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Having tried various exports from Affinity Designer (AD) to import into APub, I have found that a PNG keeps the AD export color and tone best. The TIF export is very problematic in terms of tone. The PDF is beautiful when exporting from AD beta but when importing into APub it becomes very dark in tone. I can alter the opacity but in doing that I lose much of what I worked so hard to achieve in APhoto. I've tried replacing the imported PDF and the result is the same. Is this a known problem? 

Here are part of the PDF as it came out of AD and as it looks when imported into APub.

PDF Export from AD



PDF Export as it a ppears in APub



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Another problem, either with the AD export or the APub import, is that the color of the PDF "blocks" varies in APub.  In order to compensate for the dark APub color in my post above I tried cutting the AD tiff opacity to 60%. The result is below (detail first snap), a snap from APub after I imported the tif I had made at 60%. I understand that dealing with PDF is problematic in this context but I need the PDF in order to keep all of my map graphics vector in APub (graphics drawn in AD layers above the tif). I hope this helps isolate the problem for you. How you deal with all of these variables is amazing.

Compare the darker top right relief with the rest of the PDF, appearing this way *only after* the PDF was placed in A Pub. The export from AD was perfect.

I'll add a small snap of the entire map to show the area in which the opacity apparently was not completed in A Pub. Note that the opacity on the left and on very bottom does not continue into the rest of the map.


Screen Shot 2019-05-01 at 9.38.09 PM.png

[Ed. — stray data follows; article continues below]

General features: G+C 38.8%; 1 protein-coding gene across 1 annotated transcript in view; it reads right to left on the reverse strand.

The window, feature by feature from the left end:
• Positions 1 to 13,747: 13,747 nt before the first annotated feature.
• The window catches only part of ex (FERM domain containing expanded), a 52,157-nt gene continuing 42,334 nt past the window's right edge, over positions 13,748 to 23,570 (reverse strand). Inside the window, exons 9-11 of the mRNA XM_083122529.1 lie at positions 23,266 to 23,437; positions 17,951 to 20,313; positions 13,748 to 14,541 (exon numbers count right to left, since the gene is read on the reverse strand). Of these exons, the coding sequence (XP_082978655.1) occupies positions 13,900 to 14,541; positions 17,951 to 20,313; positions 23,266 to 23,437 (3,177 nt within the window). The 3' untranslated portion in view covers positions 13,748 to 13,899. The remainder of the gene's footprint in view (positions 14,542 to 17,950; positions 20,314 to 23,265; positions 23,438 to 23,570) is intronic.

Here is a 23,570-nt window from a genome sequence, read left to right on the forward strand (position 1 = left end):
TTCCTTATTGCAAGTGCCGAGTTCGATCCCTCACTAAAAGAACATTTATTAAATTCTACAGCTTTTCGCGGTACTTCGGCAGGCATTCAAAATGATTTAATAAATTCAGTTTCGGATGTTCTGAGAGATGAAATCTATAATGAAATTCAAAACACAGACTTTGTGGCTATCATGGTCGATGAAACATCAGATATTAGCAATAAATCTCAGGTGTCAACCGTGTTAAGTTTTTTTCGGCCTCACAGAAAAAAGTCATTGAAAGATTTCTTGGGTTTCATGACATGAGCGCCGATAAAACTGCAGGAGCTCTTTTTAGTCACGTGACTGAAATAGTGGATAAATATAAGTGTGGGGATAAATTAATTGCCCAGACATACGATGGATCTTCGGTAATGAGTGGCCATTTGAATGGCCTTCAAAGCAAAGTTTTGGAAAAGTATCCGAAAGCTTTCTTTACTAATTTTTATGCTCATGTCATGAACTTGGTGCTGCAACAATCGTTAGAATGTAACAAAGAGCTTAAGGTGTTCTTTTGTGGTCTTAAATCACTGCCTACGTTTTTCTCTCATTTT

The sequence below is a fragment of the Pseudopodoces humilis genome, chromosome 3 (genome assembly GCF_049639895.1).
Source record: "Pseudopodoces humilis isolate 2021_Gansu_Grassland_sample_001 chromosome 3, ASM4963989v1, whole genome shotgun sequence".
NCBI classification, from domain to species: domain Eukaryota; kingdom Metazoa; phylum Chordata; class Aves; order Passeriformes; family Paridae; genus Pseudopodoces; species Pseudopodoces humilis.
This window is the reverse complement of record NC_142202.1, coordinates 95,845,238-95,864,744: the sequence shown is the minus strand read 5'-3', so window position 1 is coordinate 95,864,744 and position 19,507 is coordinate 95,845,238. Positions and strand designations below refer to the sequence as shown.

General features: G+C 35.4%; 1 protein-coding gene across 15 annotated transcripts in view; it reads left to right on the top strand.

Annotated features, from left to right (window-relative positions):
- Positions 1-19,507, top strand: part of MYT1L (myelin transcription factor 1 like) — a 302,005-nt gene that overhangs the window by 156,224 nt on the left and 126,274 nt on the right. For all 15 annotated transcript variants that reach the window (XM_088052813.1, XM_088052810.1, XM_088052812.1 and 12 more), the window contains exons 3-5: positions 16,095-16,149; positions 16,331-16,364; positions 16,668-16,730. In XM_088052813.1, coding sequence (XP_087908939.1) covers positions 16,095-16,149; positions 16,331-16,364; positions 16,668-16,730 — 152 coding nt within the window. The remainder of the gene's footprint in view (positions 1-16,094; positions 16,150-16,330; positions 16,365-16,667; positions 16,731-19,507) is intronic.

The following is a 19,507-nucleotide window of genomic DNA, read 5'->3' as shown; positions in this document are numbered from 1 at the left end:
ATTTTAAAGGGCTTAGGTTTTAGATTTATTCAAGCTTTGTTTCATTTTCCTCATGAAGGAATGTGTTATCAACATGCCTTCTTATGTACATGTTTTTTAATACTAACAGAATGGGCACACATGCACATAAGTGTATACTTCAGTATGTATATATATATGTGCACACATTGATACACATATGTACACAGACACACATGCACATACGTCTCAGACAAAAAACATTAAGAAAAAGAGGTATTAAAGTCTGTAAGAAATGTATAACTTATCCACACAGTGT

Screen Shot 2019-05-01 at 9.59.42 PM.png

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More experimenting here. In AD I find that changing the opacity on the actual pencil-drawn map tif (the on in my first post) rather than on the layer in which it resides may be what may be causing the PDF problem (noted in my first post). In order to make my AD layers sensible (there are many vector layer above the tif map), I usually have a top TIF layer with the name of the tif on which I am working. The first sublayer under this top layer in AD is the the bounding box (frame). The actual map tif is in a sub-sublayer under the frame in order to hide the non-tif part of the drawn map. I have a totally different result (much better result) when exporting a PDF when I stopped adjusting the opacity of the actual tif and adjust the top layer.

I then added a pen and ink line drawing of the same map (a PNG with zero opacity in the background) in a separate top layer above the pencil-drawn map tif and adjusted the opacity of this PNG. This almost obliterated the entire map when exporting a PDF.

Then I put the PNG below the pencil-drawn map tif and adjusted the two top layers to what I desired. I used the Hard Mix  blending mode. This worked far better, as the snap below shows---and the map was consistent throughout. This is the same area of the map as I showed in my first post above. I'm saying all of this simply to relate how these various positions impacted my result. There must be a good reason for the differences, but I'll leave that up to you to figure out.

In this close-up snap you can see the two tifs, but when the entire map is seen on the map the effect is quite striking.


Screen Shot 2019-05-03 at 12.28.04 AM.png

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